Immediately after Inauguration Day, the Environmental Protection Agency (EPA) seemed to be in jeopardy. Funds for projects involving climate change were halted. Scientists were temporarily prevented from presenting their data to the public by way of gag orders. Proposals to have all scientific data filtered through political appointees before being made available to the public were introduced.
The attack on the EPA could be described as the catalyst to the March for Science movement, as the science community decided then that we must take a stand for data. The current head of the EPA, Scott Pruitt, who seems little interested in the agency he is in charge of and has sued 14 times while serving as the Attorney General in Oklahoma is on record stating that he believes “that measuring, with precision, human activity on the climate is something very challenging to do, and there’s tremendous disagreement about the degree of impact. So, no, I would not agree that it’s a primary contributor to the global warming that we see.” This is overwhelmingly contrary to data and conclusions of 97% of published climate scientist. Along with this complete denial of the scientific evidence, it was also noted that the EPA’s Office of Science and Technology, which was in charge of setting the standards for clean water for states removed the words “science-based” in reference to how these standards are determined, and replaced with “economically and technologically achievable” on their webpage. This can be interpreted that peer-reviewed scientific evidence will no longer be the basis for these standards.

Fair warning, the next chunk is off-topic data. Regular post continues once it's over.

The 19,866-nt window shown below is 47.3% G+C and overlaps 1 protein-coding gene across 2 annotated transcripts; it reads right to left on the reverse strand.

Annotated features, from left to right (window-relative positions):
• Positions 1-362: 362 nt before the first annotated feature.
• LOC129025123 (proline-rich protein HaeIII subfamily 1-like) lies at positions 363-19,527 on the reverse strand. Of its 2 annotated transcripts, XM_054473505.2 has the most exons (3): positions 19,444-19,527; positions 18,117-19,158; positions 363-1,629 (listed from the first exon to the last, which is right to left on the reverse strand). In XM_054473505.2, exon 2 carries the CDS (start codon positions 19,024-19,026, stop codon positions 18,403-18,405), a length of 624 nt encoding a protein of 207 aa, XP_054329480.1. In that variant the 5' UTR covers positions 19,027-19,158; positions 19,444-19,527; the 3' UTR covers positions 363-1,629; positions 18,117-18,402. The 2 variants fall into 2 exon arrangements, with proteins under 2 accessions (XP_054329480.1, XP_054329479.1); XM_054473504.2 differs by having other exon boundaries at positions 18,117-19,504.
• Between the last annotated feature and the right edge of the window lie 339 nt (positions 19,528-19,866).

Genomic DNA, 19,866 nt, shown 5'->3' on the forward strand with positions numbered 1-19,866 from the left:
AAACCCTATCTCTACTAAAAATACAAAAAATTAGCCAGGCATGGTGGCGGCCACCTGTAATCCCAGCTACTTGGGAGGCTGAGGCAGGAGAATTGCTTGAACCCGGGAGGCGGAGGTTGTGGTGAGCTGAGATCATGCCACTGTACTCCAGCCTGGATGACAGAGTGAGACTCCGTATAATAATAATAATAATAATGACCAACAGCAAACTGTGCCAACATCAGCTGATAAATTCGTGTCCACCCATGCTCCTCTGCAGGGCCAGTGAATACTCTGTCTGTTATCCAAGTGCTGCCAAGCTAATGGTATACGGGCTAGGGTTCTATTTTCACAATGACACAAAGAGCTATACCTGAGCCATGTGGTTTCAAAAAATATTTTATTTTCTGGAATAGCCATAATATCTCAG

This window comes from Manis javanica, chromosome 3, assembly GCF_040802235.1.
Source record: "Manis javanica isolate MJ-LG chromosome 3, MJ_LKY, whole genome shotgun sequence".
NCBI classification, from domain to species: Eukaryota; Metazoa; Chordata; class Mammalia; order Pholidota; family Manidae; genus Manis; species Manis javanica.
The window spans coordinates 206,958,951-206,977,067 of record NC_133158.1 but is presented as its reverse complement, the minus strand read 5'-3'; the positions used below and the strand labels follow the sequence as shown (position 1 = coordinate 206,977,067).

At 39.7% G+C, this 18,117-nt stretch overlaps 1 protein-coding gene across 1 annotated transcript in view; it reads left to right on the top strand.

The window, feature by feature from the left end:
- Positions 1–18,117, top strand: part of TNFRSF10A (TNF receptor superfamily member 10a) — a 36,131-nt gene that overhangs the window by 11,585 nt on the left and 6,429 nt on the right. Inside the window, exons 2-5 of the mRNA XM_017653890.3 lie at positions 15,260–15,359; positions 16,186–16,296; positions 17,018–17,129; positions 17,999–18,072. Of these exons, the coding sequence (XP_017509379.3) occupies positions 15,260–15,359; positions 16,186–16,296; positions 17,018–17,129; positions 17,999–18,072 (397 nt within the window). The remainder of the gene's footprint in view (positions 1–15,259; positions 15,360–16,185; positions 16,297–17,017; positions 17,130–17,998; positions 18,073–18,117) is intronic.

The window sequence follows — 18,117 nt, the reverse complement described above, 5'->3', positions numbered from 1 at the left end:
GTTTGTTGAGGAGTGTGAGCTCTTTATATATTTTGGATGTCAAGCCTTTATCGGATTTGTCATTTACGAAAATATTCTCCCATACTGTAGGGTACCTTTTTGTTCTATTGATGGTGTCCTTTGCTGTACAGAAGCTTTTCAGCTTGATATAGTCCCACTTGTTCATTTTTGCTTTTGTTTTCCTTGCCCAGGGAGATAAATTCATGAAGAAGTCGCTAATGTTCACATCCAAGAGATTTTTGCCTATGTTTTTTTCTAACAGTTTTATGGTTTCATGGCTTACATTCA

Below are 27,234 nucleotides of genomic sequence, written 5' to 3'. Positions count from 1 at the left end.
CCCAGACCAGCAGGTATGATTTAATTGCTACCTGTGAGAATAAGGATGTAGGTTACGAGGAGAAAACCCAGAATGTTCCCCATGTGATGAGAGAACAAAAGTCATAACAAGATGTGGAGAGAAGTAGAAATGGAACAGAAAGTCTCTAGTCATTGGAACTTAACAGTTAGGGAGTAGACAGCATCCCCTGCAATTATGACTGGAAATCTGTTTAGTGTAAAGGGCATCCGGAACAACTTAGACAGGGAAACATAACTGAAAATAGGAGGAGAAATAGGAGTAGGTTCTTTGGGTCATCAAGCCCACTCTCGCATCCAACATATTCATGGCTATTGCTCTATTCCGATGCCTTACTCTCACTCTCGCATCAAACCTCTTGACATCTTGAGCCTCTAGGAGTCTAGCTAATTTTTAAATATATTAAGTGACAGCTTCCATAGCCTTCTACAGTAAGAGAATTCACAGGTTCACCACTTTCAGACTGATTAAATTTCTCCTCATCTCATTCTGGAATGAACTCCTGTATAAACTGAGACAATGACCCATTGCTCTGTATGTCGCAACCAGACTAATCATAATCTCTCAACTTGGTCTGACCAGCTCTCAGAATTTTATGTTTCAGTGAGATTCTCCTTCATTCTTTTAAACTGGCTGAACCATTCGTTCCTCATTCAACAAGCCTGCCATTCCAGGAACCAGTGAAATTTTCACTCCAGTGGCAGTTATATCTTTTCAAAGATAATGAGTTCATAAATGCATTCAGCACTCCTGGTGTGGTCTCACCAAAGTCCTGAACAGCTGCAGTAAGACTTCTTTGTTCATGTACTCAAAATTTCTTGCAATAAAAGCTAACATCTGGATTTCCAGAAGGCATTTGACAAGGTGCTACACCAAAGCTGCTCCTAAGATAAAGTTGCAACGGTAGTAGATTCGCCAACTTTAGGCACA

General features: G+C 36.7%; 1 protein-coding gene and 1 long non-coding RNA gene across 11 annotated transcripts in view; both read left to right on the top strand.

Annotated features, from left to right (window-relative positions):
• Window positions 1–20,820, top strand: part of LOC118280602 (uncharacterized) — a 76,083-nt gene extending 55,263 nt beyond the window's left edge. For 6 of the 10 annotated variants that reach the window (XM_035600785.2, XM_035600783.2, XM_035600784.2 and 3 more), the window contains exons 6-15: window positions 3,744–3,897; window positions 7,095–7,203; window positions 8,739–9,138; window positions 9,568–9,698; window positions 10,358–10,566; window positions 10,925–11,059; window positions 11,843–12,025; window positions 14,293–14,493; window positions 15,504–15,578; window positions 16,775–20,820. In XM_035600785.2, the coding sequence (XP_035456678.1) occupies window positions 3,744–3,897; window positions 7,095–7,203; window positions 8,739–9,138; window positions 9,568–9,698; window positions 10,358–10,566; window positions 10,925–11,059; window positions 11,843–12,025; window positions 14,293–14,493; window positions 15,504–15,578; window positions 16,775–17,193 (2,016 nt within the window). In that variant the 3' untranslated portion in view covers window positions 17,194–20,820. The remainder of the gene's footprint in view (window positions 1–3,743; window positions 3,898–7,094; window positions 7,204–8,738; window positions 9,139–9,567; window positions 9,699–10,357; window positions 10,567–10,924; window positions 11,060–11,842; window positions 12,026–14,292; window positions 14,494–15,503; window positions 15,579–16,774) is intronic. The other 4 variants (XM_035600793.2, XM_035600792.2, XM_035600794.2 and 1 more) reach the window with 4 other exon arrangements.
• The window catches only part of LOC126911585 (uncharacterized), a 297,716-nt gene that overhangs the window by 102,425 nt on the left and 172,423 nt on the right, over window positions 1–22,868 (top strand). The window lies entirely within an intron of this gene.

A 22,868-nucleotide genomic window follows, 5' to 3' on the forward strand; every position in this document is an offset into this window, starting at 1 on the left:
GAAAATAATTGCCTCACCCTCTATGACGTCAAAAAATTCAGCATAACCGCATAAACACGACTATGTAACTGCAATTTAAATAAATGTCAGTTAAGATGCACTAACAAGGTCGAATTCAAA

The March for Science Atlanta believes that protections provided by the EPA, including clean air, clean water, and reduction of emissions that contribute to global warming, are important for all Americans as well as the entire globe, now and in future generations. Rejecting data and scientific evidence because it does not align with one’s ideology is extremely dangerous to us all, therefore we stand with the EPA!